Much of the news last week focused on a scandal in which seemingly successful people lied, cheated, and bribed to get their children into elite universities—places that are supposed to both represent success and prepare their students for futures filled with it. I won’t bother to rehearse the sordid details, which you already know as well as I do. I do want to pause, though, to reflect on the sort of “success” these people seem to be chasing, and why it really isn’t anything any of us should want.
For these people, success evidently means no more than acquiring a certain set of social markers: a high test score, a degree from a fancy university, a pretty picture to post and pass off as the truth. Later in life, this set of markers would presumably expand to include a big house, a fancy car, a job with the right firm, invites to the best parties, and whatever else gives off an air of superiority.
After all, success for these people clearly lies mainly in the eyes of their beholders. It has everything to do with conspicuous consumption and the appearance of prestige and power. It has nothing to do with intrinsic merit or actual accomplishment.
It’s not about hard-won wisdom or even natural intelligence.
It’s not about the ability to ace a test though a combination of skill, grit, and grace under pressure.
It’s not about athletic prowess built on thousands of hours of practice.
It’s not about building real relationships through shared toil, service, or sacrifice.
It has nothing to do with the justified satisfaction that follows from overcoming one’s own limitations and achieving some worthwhile goal. Instead, it’s just an aura to be carefully cultivated, a game at which the privileged and clever can cheat.
I’m sure it’s clear from my tone just how inverted and wrong I think this notion of success is. Sadly, I also think it’s fairly prevalent in the present era, and not just among the cheaters caught up in this scandal. Even if most of us don’t quite believe it, our culture continually puts forward the idea that success can be purchased, put on, and showed off. And with that in mind, I’d like to offer some corrective suggestions.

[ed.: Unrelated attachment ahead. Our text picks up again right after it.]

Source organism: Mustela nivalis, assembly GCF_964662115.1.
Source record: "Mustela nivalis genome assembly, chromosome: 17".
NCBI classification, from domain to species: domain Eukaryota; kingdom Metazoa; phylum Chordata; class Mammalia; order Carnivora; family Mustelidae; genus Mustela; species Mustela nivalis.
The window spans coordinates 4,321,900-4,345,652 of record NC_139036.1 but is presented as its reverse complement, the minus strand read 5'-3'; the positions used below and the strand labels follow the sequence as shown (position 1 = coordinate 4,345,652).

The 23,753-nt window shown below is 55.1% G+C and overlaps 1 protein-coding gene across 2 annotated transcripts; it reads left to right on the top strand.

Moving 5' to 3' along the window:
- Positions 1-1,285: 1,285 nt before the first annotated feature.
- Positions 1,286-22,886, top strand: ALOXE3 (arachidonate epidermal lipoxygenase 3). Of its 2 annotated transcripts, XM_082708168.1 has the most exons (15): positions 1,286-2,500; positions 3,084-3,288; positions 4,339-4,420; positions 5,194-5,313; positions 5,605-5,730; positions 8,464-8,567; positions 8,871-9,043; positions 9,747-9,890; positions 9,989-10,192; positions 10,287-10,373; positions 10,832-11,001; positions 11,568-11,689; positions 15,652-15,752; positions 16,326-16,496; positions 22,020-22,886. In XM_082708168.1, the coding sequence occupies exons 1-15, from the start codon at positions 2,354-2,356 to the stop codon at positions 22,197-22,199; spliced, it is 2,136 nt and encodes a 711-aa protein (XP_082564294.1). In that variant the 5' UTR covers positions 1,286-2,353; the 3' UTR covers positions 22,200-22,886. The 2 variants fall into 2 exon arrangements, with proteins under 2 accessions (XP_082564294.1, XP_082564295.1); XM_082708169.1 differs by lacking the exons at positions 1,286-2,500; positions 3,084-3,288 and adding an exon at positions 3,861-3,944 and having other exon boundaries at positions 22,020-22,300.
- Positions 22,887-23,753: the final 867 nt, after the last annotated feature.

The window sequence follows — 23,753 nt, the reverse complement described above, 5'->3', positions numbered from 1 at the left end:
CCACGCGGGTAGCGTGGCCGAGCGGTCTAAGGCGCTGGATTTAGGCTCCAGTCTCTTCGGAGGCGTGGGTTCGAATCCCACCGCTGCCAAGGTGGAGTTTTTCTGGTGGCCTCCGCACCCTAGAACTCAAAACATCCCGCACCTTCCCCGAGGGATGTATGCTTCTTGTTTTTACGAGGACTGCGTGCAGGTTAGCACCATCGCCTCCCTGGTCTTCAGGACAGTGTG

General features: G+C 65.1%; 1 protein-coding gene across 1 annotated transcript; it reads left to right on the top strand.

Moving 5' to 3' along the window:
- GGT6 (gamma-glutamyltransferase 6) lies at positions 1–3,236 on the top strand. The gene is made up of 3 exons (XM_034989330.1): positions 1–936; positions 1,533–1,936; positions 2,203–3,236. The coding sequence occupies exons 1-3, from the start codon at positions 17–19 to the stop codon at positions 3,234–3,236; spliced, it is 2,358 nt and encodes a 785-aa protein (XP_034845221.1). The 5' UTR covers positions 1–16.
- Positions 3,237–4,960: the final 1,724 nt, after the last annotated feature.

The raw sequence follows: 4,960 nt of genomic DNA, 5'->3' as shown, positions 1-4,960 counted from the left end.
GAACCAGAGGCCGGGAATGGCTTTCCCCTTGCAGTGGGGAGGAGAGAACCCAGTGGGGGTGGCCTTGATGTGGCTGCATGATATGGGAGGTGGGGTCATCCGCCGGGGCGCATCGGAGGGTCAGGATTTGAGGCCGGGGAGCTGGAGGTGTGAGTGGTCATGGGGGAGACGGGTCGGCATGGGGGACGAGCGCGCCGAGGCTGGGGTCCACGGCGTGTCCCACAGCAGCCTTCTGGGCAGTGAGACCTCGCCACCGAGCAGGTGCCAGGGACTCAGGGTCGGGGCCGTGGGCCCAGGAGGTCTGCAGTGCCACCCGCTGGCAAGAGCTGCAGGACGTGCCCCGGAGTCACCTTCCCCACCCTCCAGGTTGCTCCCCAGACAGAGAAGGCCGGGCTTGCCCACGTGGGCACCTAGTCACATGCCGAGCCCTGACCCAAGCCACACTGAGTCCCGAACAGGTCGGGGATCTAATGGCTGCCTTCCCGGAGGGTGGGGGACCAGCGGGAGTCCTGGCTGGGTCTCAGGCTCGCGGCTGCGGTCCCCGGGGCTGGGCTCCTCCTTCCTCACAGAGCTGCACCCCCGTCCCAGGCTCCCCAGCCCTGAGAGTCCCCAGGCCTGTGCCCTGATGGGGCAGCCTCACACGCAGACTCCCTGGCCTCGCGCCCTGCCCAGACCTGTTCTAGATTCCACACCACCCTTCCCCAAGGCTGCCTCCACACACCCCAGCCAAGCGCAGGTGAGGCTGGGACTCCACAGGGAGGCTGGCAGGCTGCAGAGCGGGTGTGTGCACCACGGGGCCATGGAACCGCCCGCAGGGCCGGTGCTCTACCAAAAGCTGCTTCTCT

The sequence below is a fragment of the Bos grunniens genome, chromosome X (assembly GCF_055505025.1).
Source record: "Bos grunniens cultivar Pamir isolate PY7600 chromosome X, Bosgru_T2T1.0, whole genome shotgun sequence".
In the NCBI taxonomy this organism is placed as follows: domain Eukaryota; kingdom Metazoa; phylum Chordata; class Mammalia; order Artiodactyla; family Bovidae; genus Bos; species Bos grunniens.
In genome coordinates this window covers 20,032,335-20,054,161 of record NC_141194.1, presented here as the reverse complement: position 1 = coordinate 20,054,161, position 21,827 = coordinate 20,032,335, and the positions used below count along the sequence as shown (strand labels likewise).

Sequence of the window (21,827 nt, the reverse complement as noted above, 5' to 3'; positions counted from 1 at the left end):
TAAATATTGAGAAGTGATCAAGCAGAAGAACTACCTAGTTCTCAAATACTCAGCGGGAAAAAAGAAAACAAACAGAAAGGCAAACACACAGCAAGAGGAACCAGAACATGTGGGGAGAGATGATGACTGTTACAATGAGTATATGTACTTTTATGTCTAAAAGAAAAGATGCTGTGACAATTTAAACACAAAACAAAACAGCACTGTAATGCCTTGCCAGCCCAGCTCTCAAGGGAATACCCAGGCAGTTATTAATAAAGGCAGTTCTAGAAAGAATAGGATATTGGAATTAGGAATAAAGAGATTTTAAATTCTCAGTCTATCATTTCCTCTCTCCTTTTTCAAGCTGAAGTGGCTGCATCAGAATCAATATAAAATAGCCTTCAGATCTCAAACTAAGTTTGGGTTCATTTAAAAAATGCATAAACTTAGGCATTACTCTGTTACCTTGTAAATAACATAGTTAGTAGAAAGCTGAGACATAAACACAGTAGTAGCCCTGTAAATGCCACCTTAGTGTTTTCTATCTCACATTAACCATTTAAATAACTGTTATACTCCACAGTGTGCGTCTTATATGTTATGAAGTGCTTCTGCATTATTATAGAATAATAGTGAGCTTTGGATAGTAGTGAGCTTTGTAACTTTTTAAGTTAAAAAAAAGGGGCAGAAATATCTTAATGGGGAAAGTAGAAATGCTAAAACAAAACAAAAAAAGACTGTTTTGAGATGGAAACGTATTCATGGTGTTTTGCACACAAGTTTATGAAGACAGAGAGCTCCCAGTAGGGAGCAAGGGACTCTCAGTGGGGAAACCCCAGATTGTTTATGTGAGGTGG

Real success doesn’t consist of beauty or wealth or stature, much less the mere appearance of these. On the contrary, real success can often be pretty ugly—not to mention downright humbling. Why? Because real success is all about overcoming hardship. It turns up, almost exclusively, in the aftermath of struggle.
Real success isn’t the medal you get for winning an Olympic marathon. It’s running your personal best time, in any race, at any distance, at any age. It’s also failing to run your best time but (say) pushing through an injury to reach the finish line or stopping to help a fallen competitor along the way.
Real success isn’t having a big bank account. It’s paying your own way out of debt—or helping others carry theirs.
It’s not a performance review, a test score, or a grade-point average. It’s the brain power you build by working and studying—and especially by struggling to learn something new.
Perhaps most importantly, real success is not a reward you get for beating others out. It’s what you begin to experience when you lift others up.
This sort of success isn’t in the eyes of the beholders; it’s in the muscles and mindsets and meanings you build through your own efforts. And it’s in the deep and abiding relationships of trust and care you build with others by showing up, doing the work, and carrying at least your own share of the burden.
Of course, there’s nothing wrong with wanting to impress others. There’s nothing wrong with pursuing good grades, good test scores, or degrees from good schools—just as there’s nothing wrong with wanting a big house or a beautiful smile or fancy friends. What’s wrong is equating any of these apparent markers of success with what really matters, with what has the potential to bring you real fulfillment.
At the end of the day, the appearance of success is fleeting, as is the feeling of having succeeded. Pictures fade. People stop caring where you got your degree. Someone else always has a bigger house, a fancier car, a better job. And the accolades and celebrations always come to an end, even when you’ve fully earned them.
What lasts is just what you build into yourself—and with others— along the way. It’s a bunch of old-fashioned-sounding stuff that’s basically invisible, and all the more real and important for that: “character,” “honor,” “strength,” “trust,” “respect,” “friendship.”
You can’t cheat your way to any of these ends. You have to show up and put in the work. And you have to help the other people who show up and put in the work, too. You have to push yourself to be your very best. And you have to do it without pushing them down. On the contrary, you have to lift them up along with you.
In practice, this can be extraordinarily difficult. But the basic idea is still pretty simple. We forget it at our own peril, and at the risk of failing the only thing that really matters–not a test or a task or a job, but each other and hence ourselves.